This tutorial relates to a previous article where I questioned if stock photos were the best. I’m not against stock photos, but I think people should consider the context and frequency of use. Below are two reverse image search engines that you can use to see where an image has been used on the web. This is useful in evaluating if a photo has been overexposed or if someone else is using your images without permission.
To keep this example simple and not worry about image rights, I’m going to try to find one of my own images from my previous Ghostery review.
Method 1: TinEye Reverse Image Search
- Go to the page that has the image you’d like to check. It could be any web page including a stock photo sample page.
- When you find the image, right-click and select Copy image URL. The option may be worded slightly different based on your web browser.
- Go to http://tineye.com/
Note: there are 4 ways to submit images. If the image isn’t on the web, you can upload one from your computer or drag the file onto the page. There are also browser extensions.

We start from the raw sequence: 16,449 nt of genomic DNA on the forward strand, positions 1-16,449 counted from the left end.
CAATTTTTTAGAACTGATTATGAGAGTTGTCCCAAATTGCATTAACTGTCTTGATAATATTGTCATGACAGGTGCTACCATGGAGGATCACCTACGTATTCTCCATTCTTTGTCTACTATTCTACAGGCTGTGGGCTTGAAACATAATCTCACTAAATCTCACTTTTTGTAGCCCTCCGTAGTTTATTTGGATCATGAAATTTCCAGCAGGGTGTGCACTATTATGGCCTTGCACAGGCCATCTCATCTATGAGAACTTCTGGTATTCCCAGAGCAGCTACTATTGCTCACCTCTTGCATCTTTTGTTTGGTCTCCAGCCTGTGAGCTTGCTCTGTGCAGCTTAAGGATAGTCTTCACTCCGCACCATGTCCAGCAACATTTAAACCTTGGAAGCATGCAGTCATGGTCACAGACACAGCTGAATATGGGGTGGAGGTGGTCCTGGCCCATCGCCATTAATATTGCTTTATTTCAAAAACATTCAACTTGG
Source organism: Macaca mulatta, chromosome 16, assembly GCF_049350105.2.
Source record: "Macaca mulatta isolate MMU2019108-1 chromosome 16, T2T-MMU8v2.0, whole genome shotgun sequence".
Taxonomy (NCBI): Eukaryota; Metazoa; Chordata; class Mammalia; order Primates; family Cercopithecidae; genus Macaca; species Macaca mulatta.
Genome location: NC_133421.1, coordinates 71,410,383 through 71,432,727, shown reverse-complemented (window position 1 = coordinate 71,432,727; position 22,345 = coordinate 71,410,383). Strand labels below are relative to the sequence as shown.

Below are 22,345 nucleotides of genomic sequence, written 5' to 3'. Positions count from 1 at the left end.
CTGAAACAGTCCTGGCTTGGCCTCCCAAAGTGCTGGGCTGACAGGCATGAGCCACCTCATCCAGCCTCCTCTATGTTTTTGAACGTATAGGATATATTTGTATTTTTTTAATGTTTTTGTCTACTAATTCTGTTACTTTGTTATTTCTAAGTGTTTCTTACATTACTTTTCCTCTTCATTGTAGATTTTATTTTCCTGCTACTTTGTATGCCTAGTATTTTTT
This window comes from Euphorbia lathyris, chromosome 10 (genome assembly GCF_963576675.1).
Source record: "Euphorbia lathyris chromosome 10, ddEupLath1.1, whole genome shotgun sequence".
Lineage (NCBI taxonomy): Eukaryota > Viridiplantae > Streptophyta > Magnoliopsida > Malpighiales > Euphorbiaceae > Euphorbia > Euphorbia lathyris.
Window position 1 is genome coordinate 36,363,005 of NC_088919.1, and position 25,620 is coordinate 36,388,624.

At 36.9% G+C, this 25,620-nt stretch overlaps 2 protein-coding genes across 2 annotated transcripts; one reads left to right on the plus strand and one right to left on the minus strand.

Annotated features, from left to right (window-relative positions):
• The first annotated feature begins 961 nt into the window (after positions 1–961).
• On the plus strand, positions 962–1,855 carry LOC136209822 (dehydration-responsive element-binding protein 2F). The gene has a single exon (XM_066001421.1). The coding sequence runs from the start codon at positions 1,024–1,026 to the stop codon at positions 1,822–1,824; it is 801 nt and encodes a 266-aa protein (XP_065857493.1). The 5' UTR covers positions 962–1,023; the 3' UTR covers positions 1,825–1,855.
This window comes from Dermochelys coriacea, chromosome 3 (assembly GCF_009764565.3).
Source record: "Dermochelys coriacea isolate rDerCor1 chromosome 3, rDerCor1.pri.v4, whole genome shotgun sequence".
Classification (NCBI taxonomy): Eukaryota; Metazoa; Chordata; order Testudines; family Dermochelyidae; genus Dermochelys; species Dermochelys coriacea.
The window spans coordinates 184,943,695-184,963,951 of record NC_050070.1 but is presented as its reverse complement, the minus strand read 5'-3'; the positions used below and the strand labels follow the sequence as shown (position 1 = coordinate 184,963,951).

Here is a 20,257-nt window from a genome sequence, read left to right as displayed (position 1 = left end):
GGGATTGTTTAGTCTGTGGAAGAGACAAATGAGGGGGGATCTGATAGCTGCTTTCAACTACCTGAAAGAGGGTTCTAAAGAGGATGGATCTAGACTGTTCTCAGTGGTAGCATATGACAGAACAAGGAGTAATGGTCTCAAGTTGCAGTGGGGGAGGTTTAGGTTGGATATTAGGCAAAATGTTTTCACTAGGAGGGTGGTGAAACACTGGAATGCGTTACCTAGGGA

- Paste your image into the textbox.
- Click Search.
After a few seconds, TinEye will show the results. In this case, TinEye did not find any webpages with this image. This makes sense as the story is new and I don’t expect people to copy it.
In some cases like stock photos, you may see high counts in the thousands. You can scroll down and see where the image appears. The image that produced the 1494 Results below was from one of the overused examples I mentioned.
What is intriguing about TinEye is that the image you enter for your search doesn’t have to be an exact match, just close enough. Their algorithm is smart enough to find people who have altered images. This is evident on stock photos where some people try to alter the watermark or colors. If you read about their image submissions, you’ll see that many of the stock photo companies are their content partners which explain why they have billions of images in their database.
Method 2: Google Image Search
In this method, I expect Google to find the same image because I don’t exclude my image files in my robots.txt file.
- Browse to the webpage that contains your image.
- Right-click the image and select “copy image URL”
- Go to http://images.google.com/ and click the small camera icon to the right.
- Paste in the URL from Step 1.
- Click the Search by image button.
As you can see, Google Image Search found my picture and provides the reference and text snippet.
Whether you’re evaluating content for your own site or protecting your images, TinEye and Google Image Search can help find where else the image shows. However, you’ll have to use your judgment as to whether it’s the best photo for your story and audience.